The Lord Mayor of Cork died 100 years ago on October 25th 1920 after a 74 day hunger strike. Terence MacSwiney, a Sinn Fein MP and leading member of the Cork IRA Brigade, was arrested by British troops during a raid at Cork City Hall in August 1920. He, like other Republican prisoners, refused to identify the crown court and went on hunger strike when he was transferred to England’s Brixton Prison.
Terence MacSwiney’s hunger strike was closely watched by those across the globe. Media outlets issued daily updates on the condition of the imprisoned Lord Mayor. When he died it resulted in an outpouring of grief. Mock funerals were held in places like Manchester and Liverpool. Workers downed tools and went on strike at New York’s waterfront. Catalans matched on the British consulate in Barcelona and battered the building with stones.
The act of hungering for freedom and justice was not a new concept in Ireland. Before the Cork Lord Mayor died in October 1920 there was Thomas Ashe four years previously.
Thomas Ashe was a native of Co. Kerry and a veteran of the 1916 Easter Rising. In 1917 he was imprisoned in Mountjoy Jail in Dublin for delivering a ‘seditious speech’ to a public gathering. On the 20th of September Ashe decided to go on hunger strike when he was denied the status of political prisoner. Five days later on September 25th he was dead.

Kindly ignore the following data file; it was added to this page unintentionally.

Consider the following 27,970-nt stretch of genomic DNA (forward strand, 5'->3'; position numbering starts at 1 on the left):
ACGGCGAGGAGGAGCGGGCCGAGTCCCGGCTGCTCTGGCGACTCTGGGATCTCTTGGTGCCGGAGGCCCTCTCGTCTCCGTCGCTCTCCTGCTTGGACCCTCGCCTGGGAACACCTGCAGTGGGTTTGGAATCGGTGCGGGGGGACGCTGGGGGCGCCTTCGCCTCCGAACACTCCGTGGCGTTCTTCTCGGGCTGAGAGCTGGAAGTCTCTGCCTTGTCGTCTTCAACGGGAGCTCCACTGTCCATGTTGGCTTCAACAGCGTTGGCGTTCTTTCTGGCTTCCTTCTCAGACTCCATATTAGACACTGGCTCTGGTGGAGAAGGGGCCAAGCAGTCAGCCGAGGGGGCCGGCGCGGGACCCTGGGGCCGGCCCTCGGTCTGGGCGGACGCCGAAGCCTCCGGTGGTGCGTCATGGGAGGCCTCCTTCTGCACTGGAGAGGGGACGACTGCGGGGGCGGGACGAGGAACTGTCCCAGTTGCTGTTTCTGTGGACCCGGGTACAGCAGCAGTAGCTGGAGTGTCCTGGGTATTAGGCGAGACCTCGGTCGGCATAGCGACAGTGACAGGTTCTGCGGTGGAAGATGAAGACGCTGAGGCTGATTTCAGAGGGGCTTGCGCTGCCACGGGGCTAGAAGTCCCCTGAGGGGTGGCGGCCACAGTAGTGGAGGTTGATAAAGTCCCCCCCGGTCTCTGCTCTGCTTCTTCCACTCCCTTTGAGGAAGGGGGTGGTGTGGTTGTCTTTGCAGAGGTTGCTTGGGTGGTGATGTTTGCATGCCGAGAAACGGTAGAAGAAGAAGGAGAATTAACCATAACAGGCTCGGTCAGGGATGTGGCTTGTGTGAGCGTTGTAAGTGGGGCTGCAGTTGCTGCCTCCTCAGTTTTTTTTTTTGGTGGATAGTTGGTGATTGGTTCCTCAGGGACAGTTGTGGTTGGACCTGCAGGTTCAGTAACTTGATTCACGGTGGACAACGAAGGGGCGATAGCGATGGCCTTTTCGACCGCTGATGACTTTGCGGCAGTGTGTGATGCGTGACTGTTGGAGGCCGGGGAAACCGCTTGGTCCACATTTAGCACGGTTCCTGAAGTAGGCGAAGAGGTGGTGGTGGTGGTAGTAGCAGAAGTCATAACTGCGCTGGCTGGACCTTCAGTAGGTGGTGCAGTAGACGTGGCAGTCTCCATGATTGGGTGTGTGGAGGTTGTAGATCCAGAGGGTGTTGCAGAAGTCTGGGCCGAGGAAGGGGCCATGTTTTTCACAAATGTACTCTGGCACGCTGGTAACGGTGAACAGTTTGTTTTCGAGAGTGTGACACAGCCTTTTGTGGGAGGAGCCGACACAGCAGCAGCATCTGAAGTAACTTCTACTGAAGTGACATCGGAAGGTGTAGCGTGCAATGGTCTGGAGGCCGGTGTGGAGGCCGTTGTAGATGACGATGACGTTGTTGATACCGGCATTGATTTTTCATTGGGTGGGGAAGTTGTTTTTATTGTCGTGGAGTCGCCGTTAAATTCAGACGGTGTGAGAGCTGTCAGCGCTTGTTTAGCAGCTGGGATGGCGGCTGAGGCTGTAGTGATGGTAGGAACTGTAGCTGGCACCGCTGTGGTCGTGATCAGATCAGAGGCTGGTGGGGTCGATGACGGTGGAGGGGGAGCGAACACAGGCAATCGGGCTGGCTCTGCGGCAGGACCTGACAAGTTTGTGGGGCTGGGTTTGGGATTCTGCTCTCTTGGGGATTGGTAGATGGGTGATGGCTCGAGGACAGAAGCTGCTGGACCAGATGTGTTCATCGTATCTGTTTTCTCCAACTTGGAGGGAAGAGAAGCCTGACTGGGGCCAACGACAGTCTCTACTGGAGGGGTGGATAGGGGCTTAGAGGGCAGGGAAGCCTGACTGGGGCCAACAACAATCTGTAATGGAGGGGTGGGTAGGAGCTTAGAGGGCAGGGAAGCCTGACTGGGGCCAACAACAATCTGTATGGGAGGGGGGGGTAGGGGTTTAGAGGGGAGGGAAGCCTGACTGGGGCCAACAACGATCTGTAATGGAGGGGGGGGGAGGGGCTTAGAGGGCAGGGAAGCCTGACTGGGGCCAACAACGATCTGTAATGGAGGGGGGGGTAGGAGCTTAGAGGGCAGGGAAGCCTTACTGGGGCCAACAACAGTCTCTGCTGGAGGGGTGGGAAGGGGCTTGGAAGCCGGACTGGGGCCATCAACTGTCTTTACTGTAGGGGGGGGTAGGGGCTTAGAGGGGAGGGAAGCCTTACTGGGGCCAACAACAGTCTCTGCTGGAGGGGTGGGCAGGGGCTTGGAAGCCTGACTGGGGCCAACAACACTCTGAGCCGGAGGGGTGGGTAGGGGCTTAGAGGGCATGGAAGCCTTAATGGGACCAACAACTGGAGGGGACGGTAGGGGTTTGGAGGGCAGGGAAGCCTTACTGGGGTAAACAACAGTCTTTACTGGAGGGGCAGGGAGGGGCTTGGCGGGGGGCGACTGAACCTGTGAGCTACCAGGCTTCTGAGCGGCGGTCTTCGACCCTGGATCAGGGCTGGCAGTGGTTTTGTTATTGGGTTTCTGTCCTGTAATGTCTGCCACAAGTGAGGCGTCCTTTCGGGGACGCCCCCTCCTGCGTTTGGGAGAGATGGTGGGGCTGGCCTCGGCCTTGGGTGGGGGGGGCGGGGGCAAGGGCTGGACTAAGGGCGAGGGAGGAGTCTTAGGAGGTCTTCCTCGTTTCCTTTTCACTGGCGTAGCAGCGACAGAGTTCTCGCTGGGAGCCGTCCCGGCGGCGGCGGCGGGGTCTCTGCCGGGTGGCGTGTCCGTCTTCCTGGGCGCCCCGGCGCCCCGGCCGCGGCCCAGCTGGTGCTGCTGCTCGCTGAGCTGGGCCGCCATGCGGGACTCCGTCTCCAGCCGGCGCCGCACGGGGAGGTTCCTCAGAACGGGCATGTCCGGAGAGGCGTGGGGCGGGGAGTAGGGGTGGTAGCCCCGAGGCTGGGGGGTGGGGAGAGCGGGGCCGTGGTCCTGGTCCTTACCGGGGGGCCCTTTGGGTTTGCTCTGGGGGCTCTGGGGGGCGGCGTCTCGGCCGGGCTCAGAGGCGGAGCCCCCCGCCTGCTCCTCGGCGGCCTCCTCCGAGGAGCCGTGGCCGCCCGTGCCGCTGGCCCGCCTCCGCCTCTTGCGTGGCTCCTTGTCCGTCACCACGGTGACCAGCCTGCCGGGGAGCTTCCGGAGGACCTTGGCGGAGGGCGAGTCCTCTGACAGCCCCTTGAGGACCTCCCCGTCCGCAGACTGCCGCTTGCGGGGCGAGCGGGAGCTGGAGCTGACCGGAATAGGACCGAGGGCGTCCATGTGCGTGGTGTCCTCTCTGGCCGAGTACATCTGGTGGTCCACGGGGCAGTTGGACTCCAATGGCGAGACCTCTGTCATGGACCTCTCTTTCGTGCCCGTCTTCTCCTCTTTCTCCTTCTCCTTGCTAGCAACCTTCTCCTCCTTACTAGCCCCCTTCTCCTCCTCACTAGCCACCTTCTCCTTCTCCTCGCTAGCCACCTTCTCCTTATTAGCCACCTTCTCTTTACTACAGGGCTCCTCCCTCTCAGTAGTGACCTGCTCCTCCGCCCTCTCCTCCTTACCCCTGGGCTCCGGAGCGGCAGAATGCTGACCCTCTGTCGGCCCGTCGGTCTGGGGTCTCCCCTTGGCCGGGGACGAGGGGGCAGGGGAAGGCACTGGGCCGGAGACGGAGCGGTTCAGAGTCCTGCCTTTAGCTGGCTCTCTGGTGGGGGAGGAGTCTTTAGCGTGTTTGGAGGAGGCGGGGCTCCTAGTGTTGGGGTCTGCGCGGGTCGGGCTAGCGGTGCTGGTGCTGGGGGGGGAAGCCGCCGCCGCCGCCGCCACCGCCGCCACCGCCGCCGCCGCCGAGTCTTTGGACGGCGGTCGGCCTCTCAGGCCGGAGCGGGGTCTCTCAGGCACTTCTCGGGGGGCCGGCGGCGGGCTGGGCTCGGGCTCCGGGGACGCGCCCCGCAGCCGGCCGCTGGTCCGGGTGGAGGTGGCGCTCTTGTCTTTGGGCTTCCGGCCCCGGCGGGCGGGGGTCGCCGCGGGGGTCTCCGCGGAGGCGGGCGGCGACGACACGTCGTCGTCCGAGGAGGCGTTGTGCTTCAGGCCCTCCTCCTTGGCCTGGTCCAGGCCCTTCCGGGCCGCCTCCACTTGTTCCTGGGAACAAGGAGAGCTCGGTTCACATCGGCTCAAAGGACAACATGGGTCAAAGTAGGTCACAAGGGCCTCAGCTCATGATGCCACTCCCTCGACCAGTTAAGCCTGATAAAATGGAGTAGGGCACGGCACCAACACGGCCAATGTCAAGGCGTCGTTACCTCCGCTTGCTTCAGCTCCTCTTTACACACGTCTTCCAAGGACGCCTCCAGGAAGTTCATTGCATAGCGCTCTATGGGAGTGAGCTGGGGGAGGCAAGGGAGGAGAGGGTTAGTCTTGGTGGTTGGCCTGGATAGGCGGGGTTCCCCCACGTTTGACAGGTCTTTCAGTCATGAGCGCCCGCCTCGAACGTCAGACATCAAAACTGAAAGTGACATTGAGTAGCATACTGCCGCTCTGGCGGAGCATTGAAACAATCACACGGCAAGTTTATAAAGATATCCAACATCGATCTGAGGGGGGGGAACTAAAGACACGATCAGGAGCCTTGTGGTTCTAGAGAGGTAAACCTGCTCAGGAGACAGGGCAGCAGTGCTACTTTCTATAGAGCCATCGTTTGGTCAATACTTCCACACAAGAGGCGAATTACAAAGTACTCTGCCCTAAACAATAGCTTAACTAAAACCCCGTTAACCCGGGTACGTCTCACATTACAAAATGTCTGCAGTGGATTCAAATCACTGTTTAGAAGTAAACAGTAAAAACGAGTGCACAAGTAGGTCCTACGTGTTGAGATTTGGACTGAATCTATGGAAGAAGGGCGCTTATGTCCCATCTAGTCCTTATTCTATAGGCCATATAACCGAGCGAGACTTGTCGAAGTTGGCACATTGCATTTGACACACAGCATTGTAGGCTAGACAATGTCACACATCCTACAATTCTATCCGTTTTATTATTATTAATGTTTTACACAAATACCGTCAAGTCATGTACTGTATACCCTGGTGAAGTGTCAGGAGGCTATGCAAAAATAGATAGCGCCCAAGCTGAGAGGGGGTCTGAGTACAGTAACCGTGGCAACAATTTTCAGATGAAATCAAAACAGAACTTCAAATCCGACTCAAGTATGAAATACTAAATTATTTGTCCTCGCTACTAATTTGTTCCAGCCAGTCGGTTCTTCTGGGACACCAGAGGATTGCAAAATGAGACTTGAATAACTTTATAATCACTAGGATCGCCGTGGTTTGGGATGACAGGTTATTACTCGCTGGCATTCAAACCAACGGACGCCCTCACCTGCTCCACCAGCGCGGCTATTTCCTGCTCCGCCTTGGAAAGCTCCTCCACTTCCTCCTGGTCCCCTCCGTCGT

Although Ashe is considered the first Irish Republican prisoner to die on hunger strike, his death was not the direct result of starvation, instead it was caused by force feeding. This brutal act carried out by prison authorities involved inserting a tube into the mouth of the hunger striker and pushing it down into their stomach. Gruel was poured down this ghastly device which caused gagging, vomiting and for Thomas Ashe – death.
Austin Stack was also a Republican prisoner who went on hunger strike around the same time as Ashe. Stack also underwent force feeding but lived to recall the terrible technique used by the prison authorities:
“It was very painful. My eyes watered during the whole time so that I could see nothing. I vomited during and after the process so that not one half of the food entered my stomach. My clothes were covered with vomit. There was no attempt made to examine me.”
The act of refusing food is a powerful weapon used by those who have nothing else left to fight with. This tool of protest against injustice was first used in the early 1900s by imprisoned Irish and British suffragettes. It was also the first time force feeding was used to break a hunger strike.
In 1912 Suffragettes Gladys Evans and Mary Leigh became the first prisoners in Ireland to hunger strike for political status and receive the treatment of force feeding. They were jailed along with Lizzie Barter who flung an axe at British Prime minister Herbert Asquith while he was visiting Dublin. She missed Asquith but hit Irish Home Rule leader John Redmond instead!